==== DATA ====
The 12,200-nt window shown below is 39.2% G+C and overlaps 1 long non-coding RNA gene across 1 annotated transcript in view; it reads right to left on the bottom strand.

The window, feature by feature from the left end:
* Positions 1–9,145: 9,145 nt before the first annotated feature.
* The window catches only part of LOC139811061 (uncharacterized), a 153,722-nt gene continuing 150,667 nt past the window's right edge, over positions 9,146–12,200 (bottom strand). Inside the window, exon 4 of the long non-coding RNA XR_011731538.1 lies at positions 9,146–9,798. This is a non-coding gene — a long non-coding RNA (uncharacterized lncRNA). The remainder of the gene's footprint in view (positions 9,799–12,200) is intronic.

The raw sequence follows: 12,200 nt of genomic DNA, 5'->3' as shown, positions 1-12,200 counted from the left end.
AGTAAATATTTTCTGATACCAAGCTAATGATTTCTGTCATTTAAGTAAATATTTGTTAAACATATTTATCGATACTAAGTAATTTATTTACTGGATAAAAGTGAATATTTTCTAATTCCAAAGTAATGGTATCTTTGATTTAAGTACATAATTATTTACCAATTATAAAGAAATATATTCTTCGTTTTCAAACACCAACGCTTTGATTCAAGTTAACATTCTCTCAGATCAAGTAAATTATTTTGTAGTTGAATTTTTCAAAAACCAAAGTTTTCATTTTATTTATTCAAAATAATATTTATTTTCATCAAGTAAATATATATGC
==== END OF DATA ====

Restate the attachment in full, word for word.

The 12,200-nt window shown below is 39.2% G+C and overlaps 1 long non-coding RNA gene across 1 annotated transcript in view; it reads right to left on the bottom strand.

The window, feature by feature from the left end:
* Positions 1–9,145: 9,145 nt before the first annotated feature.
* The window catches only part of LOC139811061 (uncharacterized), a 153,722-nt gene continuing 150,667 nt past the window's right edge, over positions 9,146–12,200 (bottom strand). Inside the window, exon 4 of the long non-coding RNA XR_011731538.1 lies at positions 9,146–9,798. This is a non-coding gene — a long non-coding RNA (uncharacterized lncRNA). The remainder of the gene's footprint in view (positions 9,799–12,200) is intronic.

The raw sequence follows: 12,200 nt of genomic DNA, 5'->3' as shown, positions 1-12,200 counted from the left end.
AGTAAATATTTTCTGATACCAAGCTAATGATTTCTGTCATTTAAGTAAATATTTGTTAAACATATTTATCGATACTAAGTAATTTATTTACTGGATAAAAGTGAATATTTTCTAATTCCAAAGTAATGGTATCTTTGATTTAAGTACATAATTATTTACCAATTATAAAGAAATATATTCTTCGTTTTCAAACACCAACGCTTTGATTCAAGTTAACATTCTCTCAGATCAAGTAAATTATTTTGTAGTTGAATTTTTCAAAAACCAAAGTTTTCATTTTATTTATTCAAAATAATATTTATTTTCATCAAGTAAATATATATGC